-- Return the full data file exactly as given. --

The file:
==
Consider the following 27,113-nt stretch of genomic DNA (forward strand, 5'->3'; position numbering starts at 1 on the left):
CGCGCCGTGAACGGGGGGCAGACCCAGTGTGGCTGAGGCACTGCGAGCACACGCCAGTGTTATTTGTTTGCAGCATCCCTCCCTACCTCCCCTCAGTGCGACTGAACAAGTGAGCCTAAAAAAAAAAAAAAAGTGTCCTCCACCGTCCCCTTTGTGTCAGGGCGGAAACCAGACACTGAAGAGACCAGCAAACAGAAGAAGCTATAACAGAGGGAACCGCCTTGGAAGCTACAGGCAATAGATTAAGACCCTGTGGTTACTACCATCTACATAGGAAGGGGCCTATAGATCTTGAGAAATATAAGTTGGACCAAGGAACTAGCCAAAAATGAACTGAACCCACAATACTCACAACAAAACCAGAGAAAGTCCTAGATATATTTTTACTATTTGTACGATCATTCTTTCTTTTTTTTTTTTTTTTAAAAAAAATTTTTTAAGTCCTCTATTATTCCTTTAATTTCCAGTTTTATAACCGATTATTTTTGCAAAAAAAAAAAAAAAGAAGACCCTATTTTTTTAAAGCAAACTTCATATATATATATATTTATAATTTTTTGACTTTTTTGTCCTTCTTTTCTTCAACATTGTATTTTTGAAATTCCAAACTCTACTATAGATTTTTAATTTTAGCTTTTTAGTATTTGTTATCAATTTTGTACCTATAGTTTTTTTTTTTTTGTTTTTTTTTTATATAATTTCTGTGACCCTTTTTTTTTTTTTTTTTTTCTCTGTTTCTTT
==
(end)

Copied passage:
Consider the following 27,113-nt stretch of genomic DNA (forward strand, 5'->3'; position numbering starts at 1 on the left):
CGCGCCGTGAACGGGGGGCAGACCCAGTGTGGCTGAGGCACTGCGAGCACACGCCAGTGTTATTTGTTTGCAGCATCCCTCCCTACCTCCCCTCAGTGCGACTGAACAAGTGAGCCTAAAAAAAAAAAAAAAGTGTCCTCCACCGTCCCCTTTGTGTCAGGGCGGAAACCAGACACTGAAGAGACCAGCAAACAGAAGAAGCTATAACAGAGGGAACCGCCTTGGAAGCTACAGGCAATAGATTAAGACCCTGTGGTTACTACCATCTACATAGGAAGGGGCCTATAGATCTTGAGAAATATAAGTTGGACCAAGGAACTAGCCAAAAATGAACTGAACCCACAATACTCACAACAAAACCAGAGAAAGTCCTAGATATATTTTTACTATTTGTACGATCATTCTTTCTTTTTTTTTTTTTTTTAAAAAAAATTTTTTAAGTCCTCTATTATTCCTTTAATTTCCAGTTTTATAACCGATTATTTTTGCAAAAAAAAAAAAAAAGAAGACCCTATTTTTTTAAAGCAAACTTCATATATATATATATTTATAATTTTTTGACTTTTTTGTCCTTCTTTTCTTCAACATTGTATTTTTGAAATTCCAAACTCTACTATAGATTTTTAATTTTAGCTTTTTAGTATTTGTTATCAATTTTGTACCTATAGTTTTTTTTTTTTTGTTTTTTTTTTATATAATTTCTGTGACCCTTTTTTTTTTTTTTTTTTTCTCTGTTTCTTT